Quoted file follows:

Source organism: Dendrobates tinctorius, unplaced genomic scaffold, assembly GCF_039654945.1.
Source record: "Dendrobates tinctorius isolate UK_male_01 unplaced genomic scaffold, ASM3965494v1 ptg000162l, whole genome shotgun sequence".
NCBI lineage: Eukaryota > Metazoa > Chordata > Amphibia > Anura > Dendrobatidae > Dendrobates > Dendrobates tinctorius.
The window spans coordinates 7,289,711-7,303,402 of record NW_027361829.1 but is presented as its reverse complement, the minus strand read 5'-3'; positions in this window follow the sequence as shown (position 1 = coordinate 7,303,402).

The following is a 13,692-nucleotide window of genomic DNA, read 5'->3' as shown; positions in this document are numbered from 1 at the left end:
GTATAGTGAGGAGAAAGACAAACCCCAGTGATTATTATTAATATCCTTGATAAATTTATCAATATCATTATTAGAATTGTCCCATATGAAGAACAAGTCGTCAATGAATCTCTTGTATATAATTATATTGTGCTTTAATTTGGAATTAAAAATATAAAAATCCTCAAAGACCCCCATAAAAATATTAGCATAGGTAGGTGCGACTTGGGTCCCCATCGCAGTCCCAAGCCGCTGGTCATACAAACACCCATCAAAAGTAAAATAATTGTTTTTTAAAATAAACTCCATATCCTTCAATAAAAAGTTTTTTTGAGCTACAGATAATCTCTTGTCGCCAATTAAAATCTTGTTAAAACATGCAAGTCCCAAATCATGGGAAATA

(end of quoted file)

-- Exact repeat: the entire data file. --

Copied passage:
Source organism: Dendrobates tinctorius, unplaced genomic scaffold, assembly GCF_039654945.1.
Source record: "Dendrobates tinctorius isolate UK_male_01 unplaced genomic scaffold, ASM3965494v1 ptg000162l, whole genome shotgun sequence".
NCBI lineage: Eukaryota > Metazoa > Chordata > Amphibia > Anura > Dendrobatidae > Dendrobates > Dendrobates tinctorius.
The window spans coordinates 7,289,711-7,303,402 of record NW_027361829.1 but is presented as its reverse complement, the minus strand read 5'-3'; positions in this window follow the sequence as shown (position 1 = coordinate 7,303,402).

The following is a 13,692-nucleotide window of genomic DNA, read 5'->3' as shown; positions in this document are numbered from 1 at the left end:
GTATAGTGAGGAGAAAGACAAACCCCAGTGATTATTATTAATATCCTTGATAAATTTATCAATATCATTATTAGAATTGTCCCATATGAAGAACAAGTCGTCAATGAATCTCTTGTATATAATTATATTGTGCTTTAATTTGGAATTAAAAATATAAAAATCCTCAAAGACCCCCATAAAAATATTAGCATAGGTAGGTGCGACTTGGGTCCCCATCGCAGTCCCAAGCCGCTGGTCATACAAACACCCATCAAAAGTAAAATAATTGTTTTTTAAAATAAACTCCATATCCTTCAATAAAAAGTTTTTTTGAGCTACAGATAATCTCTTGTCGCCAATTAAAATCTTGTTAAAACATGCAAGTCCCAAATCATGGGAAATA